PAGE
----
Hanifa Ambadar, CEO of Female Daily Network

Woman's Career

In 2005, blogging was a quite an unfamiliar thing among people in Indonesia. But, having done blogging since 1999, Hanifa Ambadar saw a great opportunity from blogging, so she started Female Daily, leading beauty media in Indonesia with hundreds new registered members per day where people can find everything about beauty–from reviews, updates, and beauty news. We love how Hanifa Ambadar balances between work and family. A very family-oriented lady, yet wholeheartedly support entrepreneurship.


We visited Female Daily Network and luckily got a chance to interview Hanifa Ambadar. We’re so thrilled to feature Hanifa Ambadar on The It Girl to give you inspiring story of hard work behind the Female Daily Network. Read on to see how this family-oriented  woman changed her blogging hobby into successful business and discover how being brave enough to create opportunities can lead to amazing things!


Full name: Hanifa Ambadar

Age: 36

Current position/company: CEO/Female Daily Network

Education: Bachelor of Science in Marketing – Southern Illinois University Carbondale, Master of Business Administration – Maryville University St. Louis


  1. What’s your first job out of college? Take us through your brief career bio.

I knew from early on that I wanted to get my master’s degree and started a family as soon as possible. So that’s what happened when I graduated from college; started my master’s and got married. My first job out of college was working as an Assistant Manager in training for GAP Inc. But then I got pregnant and had to find a job where standing all day was not part of the job description. I found myself in Islamic Foundation of Greater St. Louis where I was in charge for the community development and events. But after my son was born, working + studying + managing household proved to be too ambitious to manage so I quit and founded Female Daily not long after that.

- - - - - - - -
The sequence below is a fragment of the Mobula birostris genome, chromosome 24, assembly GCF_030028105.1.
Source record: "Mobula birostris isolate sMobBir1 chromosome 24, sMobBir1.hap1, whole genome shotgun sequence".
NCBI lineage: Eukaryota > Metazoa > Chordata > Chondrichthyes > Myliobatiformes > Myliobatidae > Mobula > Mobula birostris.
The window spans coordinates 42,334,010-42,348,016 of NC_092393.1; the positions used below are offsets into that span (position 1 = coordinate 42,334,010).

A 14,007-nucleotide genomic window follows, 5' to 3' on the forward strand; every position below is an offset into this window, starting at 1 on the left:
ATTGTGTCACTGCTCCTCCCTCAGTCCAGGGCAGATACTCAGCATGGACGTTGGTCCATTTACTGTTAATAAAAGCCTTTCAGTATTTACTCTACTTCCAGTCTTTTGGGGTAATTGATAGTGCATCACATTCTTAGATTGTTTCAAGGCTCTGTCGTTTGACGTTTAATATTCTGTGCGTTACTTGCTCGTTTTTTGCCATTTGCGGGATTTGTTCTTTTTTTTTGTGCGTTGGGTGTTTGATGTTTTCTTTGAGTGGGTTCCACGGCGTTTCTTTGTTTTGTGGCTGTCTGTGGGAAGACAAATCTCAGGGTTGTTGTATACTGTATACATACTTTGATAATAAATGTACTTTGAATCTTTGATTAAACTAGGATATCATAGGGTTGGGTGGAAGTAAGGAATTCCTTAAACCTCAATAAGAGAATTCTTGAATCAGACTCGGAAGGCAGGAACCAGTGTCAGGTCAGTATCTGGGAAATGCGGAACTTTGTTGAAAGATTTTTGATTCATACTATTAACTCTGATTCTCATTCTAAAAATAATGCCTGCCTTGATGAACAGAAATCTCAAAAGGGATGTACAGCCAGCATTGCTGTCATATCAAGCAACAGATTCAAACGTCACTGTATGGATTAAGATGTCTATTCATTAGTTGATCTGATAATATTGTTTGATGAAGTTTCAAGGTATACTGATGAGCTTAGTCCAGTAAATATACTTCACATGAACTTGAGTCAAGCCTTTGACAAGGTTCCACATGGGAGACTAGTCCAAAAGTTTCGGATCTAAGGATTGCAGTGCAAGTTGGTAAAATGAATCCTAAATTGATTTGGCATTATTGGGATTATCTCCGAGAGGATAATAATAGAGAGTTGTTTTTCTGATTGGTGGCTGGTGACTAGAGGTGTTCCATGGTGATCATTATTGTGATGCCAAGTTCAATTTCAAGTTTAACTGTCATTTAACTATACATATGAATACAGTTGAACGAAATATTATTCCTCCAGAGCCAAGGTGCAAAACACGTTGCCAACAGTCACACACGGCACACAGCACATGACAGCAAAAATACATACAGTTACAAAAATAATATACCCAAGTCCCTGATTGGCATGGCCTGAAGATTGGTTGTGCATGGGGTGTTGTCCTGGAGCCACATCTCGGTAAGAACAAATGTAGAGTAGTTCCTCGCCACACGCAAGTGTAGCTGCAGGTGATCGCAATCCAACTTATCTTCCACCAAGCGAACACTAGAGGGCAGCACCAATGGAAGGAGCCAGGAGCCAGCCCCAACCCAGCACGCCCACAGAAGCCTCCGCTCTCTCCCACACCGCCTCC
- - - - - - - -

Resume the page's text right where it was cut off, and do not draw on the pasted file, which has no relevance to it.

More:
1. What’s the background of Female Daily? Why you create it?

Well, actually it was a coincidence. I lived in the USA and my friends in Indonesia often asked me what’s the new trend there. I usually emailed them one by one, which was quite tiring and there was no WhatsApp. So I created a blog to share those things. I had a blog for personal stuff, but I decided to create another blog about fashion & beauty. I used to have interest on web designing, so I loved to create my own template, changed the header, customized the template, and also created the contents all by myself.